In addition to updating the school curricula in order to push Houthi rhetoric during the academic year, the Houthis have also pushed military-style summer programs for children, referred to as “Summer Centers.” This is where children, hundreds of thousands of whom are below the age of 14, are exposed to Houthi doctrine and engaged in live fire training exercises. Recent media reports from Yemen indicate that the regime has launched a massive public relations campaign to convince parents to send their children to these institutions. It is unclear what the scope of attendance is for Houthi summer programs throughout Yemen, but it appears that in at least some cases they are succeeding in their mission of indoctrination: in one instance it was reported that an anti-Houthi man was beaten to death by his children at the instruction of the regime for seeking to prevent their participation. 

Sadly, the Houthis’ designs for Yemen are worse than simply indoctrinating children – the regime also sends them to die on its behalf. According to the Yemen Peace Forum, the Houthis have recruited over ten thousand child soldiers thus far, and in 2020-21 alone approximately 2,000 of the Houthis’ child soldiers are believed to have died fighting for the regime. Despite the Houthis signing an Action Plan with the United Nations to “end and prevent the recruitment and use of children in armed conflict” in 2022, this problem has only intensified since October 7, 2023, when the Houthis sought to claim the mantle of the Palestinian cause by attacking both Israel and international shipping in the Red Sea. 

Indoctrination alone is not enough to explain why children fight and die for the regime. As they rule over a poverty-stricken population with scant resources, the Houthis leverage their control of international humanitarian assistance to blackmail families in need into sending their children to the front lines. Such methods comport with the Houthis’ wider  recruitment of fighters, in some cases from non-Zaidi backgrounds, via financial motivation; they also sadly comport with the appallingly widespread practice of marrying off young girls, some far short even of the age of puberty, to old men for the financial advantage of their families.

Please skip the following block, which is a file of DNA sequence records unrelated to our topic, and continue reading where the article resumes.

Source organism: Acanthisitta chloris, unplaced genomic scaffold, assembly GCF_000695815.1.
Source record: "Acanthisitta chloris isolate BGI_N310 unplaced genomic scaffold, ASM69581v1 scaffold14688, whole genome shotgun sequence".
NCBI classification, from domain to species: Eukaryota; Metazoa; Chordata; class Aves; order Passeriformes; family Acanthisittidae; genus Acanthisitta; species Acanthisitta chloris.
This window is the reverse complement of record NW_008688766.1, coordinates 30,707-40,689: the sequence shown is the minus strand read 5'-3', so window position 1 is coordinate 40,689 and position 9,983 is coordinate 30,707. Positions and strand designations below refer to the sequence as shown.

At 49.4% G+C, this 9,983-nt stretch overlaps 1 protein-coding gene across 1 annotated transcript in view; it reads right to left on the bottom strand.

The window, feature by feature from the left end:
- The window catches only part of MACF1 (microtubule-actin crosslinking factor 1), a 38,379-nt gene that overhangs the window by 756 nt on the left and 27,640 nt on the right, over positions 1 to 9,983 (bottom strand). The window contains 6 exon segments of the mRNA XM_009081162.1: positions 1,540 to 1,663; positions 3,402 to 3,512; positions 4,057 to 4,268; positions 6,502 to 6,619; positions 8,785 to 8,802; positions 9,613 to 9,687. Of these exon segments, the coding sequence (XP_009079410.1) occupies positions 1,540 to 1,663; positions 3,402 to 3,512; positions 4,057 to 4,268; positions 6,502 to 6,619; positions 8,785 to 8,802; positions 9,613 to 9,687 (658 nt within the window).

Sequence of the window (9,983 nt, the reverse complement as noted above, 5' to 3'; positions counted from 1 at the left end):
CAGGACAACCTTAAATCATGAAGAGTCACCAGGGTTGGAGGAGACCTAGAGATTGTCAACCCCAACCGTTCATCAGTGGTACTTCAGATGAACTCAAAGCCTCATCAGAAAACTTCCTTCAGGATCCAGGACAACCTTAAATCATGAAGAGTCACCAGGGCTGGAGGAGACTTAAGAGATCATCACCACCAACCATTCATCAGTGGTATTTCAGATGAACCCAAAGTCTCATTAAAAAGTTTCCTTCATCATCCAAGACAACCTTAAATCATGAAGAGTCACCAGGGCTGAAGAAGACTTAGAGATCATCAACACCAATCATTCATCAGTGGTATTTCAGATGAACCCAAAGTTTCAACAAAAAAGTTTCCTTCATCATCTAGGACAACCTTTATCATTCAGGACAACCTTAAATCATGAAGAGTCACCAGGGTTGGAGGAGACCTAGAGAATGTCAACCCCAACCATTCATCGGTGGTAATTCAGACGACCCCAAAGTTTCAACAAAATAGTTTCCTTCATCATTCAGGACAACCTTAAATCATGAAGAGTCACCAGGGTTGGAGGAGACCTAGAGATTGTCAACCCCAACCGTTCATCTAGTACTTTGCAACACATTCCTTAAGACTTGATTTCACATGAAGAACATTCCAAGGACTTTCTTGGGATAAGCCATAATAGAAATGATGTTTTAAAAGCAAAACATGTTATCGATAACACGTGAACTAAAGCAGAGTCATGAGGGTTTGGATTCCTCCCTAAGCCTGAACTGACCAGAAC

There are further obvious knock-on effects of these horrendous abuses of minors. Neither child soldiers nor child brides will ever be given the chance to be educated or develop their full potential as citizens. The economies of both parts of Yemen - that controlled by the legitimate government as well as that under Houthi domination - are already impoverished by gender inequality and the widespread and destructive use of qat as a narcotic. It is difficult to foresee how Yemen will ever be able to prosper in the light of these compounding Houthi crimes.  

If the Houthis’ indoctrination and recruitment programs continue, Yemen will remain a miserable place controlled by armed radicals for the foreseeable future and rest assured, the Houthis will aim to drag the rest of the region down with Yemen. During his tenure as UK Ambassador to Yemen, Amb. Fitton-Brown heard the Houthi leaders themselves cite that their “advantage” over Western governments was that they did not care how many Yemenis had to die in order to fulfill their apocalyptic vision.

As is evident from the massive resources and effort invested in compelling Yemenis to buy into Houthi ideology and then make the ultimate sacrifice for the regime, there is nothing “natural” about this extremist Iran-backed organization and its activities. At the same time, it is clear that if the Houthi regime and their indoctrination machine are not stopped soon, they will reshape Yemen in a way that could take generations to undo. While the primary victims of Houthi radicalization and militarization are the Yemenis condemned to live under their rule, the region and the global economy will also suffer the consequences of inaction in the face of a growing and increasingly entrenched Houthi threat. 

Daily Dose

Extremists: Their Words. Their Actions.


On May 8, 2019, Taliban insurgents detonated an explosive-laden vehicle and then broke into American NGO Counterpart International’s offices in Kabul. At least seven people were killed and 24 were injured.